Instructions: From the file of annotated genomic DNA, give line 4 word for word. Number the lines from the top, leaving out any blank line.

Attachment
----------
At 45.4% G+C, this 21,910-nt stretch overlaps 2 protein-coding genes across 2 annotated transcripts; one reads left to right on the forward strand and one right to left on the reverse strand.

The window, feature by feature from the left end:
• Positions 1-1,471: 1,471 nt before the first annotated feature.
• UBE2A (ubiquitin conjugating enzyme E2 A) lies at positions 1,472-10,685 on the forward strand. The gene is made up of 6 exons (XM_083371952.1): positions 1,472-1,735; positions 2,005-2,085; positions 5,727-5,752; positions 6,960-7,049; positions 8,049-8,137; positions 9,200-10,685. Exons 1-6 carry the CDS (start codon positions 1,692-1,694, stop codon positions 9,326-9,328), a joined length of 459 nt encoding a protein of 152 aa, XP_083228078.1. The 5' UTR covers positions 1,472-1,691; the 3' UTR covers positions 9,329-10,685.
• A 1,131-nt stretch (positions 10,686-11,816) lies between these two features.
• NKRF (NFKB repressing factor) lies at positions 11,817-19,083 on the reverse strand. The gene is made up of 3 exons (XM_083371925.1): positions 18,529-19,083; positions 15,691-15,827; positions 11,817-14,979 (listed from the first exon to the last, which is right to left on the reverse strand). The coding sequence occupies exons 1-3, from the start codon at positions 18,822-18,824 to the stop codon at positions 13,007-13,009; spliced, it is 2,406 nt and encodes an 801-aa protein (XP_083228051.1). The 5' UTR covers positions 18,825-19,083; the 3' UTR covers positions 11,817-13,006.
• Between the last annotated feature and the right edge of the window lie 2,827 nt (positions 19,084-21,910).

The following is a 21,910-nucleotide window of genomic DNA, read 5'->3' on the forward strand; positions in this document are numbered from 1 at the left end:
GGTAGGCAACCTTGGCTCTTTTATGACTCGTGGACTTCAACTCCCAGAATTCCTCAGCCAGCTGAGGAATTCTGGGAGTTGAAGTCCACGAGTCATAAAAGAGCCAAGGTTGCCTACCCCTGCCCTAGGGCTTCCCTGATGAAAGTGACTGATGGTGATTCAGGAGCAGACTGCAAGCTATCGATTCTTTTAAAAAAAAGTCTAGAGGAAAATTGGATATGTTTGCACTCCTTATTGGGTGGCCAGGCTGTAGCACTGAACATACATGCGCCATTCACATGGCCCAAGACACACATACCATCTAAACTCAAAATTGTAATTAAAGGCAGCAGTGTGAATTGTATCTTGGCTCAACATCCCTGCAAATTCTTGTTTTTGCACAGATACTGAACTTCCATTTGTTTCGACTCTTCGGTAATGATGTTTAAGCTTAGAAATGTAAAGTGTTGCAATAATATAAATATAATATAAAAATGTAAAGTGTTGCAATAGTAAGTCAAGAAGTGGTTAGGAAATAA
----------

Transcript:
• UBE2A (ubiquitin conjugating enzyme E2 A) lies at positions 1,472-10,685 on the forward strand. The gene is made up of 6 exons (XM_083371952.1): positions 1,472-1,735; positions 2,005-2,085; positions 5,727-5,752; positions 6,960-7,049; positions 8,049-8,137; positions 9,200-10,685. Exons 1-6 carry the CDS (start codon positions 1,692-1,694, stop codon positions 9,326-9,328), a joined length of 459 nt encoding a protein of 152 aa, XP_083228078.1. The 5' UTR covers positions 1,472-1,691; the 3' UTR covers positions 9,329-10,685.